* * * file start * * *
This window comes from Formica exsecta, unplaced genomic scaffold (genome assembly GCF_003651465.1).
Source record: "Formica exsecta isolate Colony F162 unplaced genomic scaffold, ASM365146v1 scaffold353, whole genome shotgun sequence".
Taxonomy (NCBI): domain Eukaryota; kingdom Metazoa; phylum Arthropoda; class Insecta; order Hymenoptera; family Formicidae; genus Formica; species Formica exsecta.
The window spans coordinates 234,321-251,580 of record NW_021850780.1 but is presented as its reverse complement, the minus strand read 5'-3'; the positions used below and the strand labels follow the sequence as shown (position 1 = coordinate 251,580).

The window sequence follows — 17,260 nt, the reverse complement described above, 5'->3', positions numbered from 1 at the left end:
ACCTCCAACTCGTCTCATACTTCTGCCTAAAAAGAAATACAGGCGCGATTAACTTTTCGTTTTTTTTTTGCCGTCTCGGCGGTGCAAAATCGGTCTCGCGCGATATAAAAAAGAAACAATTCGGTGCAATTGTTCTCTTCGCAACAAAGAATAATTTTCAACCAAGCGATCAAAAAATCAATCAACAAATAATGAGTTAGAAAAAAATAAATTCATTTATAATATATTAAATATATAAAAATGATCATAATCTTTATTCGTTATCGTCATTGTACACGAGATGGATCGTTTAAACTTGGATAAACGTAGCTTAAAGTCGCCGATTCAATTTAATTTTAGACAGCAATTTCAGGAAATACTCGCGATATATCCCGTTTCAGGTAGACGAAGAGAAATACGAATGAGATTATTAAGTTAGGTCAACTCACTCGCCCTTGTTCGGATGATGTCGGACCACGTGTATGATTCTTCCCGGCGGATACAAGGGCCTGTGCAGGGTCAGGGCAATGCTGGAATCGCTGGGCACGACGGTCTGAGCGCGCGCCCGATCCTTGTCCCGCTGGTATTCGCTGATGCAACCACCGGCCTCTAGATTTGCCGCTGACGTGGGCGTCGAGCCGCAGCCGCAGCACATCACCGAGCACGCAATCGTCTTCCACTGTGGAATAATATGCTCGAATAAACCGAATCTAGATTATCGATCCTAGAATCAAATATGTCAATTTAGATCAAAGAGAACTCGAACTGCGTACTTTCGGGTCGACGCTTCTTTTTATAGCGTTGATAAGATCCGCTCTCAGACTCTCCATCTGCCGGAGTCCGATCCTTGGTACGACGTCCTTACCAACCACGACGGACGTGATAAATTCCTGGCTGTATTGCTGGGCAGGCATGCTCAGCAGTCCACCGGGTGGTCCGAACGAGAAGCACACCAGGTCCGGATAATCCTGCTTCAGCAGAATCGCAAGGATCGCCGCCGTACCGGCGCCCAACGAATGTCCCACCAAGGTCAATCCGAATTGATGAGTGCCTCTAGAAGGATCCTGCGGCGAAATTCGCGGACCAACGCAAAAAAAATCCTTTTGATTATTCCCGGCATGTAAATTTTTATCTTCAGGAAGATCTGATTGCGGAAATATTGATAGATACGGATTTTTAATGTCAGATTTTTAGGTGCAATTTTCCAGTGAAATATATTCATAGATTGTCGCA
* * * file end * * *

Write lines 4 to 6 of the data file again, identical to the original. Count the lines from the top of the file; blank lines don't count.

The window spans coordinates 234,321-251,580 of record NW_021850780.1 but is presented as its reverse complement, the minus strand read 5'-3'; the positions used below and the strand labels follow the sequence as shown (position 1 = coordinate 251,580).

The window sequence follows — 17,260 nt, the reverse complement described above, 5'->3', positions numbered from 1 at the left end:
ACCTCCAACTCGTCTCATACTTCTGCCTAAAAAGAAATACAGGCGCGATTAACTTTTCGTTTTTTTTTTGCCGTCTCGGCGGTGCAAAATCGGTCTCGCGCGATATAAAAAAGAAACAATTCGGTGCAATTGTTCTCTTCGCAACAAAGAATAATTTTCAACCAAGCGATCAAAAAATCAATCAACAAATAATGAGTTAGAAAAAAATAAATTCATTTATAATATATTAAATATATAAAAATGATCATAATCTTTATTCGTTATCGTCATTGTACACGAGATGGATCGTTTAAACTTGGATAAACGTAGCTTAAAGTCGCCGATTCAATTTAATTTTAGACAGCAATTTCAGGAAATACTCGCGATATATCCCGTTTCAGGTAGACGAAGAGAAATACGAATGAGATTATTAAGTTAGGTCAACTCACTCGCCCTTGTTCGGATGATGTCGGACCACGTGTATGATTCTTCCCGGCGGATACAAGGGCCTGTGCAGGGTCAGGGCAATGCTGGAATCGCTGGGCACGACGGTCTGAGCGCGCGCCCGATCCTTGTCCCGCTGGTATTCGCTGATGCAACCACCGGCCTCTAGATTTGCCGCTGACGTGGGCGTCGAGCCGCAGCCGCAGCACATCACCGAGCACGCAATCGTCTTCCACTGTGGAATAATATGCTCGAATAAACCGAATCTAGATTATCGATCCTAGAATCAAATATGTCAATTTAGATCAAAGAGAACTCGAACTGCGTACTTTCGGGTCGACGCTTCTTTTTATAGCGTTGATAAGATCCGCTCTCAGACTCTCCATCTGCCGGAGTCCGATCCTTGGTACGACGTCCTTACCAACCACGACGGACGTGATAAATTCCTGGCTGTATTGCTGGGCAGGCATGCTCAGCAGTCCACCGGGTGGTCCGAACGAGAAGCACACCAGGTCCGGATAATCCTGCTTCAGCAGAATCGCAAGGATCGCCGCCGTACCGGCGCCCAACGAATGTCCCACCAAGGTCAATCCGAATTGATGAGTGCCTCTAGAAGGATCCTGCGGCGAAATTCGCGGACCAACGCAAAAAAAATCCTTTTGATTATTCCCGGCATGTAAATTTTTATCTTCAGGAAGATCTGATTGCGGAAATATTGATAGATACGGATTTTTAATGTCAGATTTTTAGGTGCAATTTTCCAGTGAAATATATTCATAGATTGTCGCA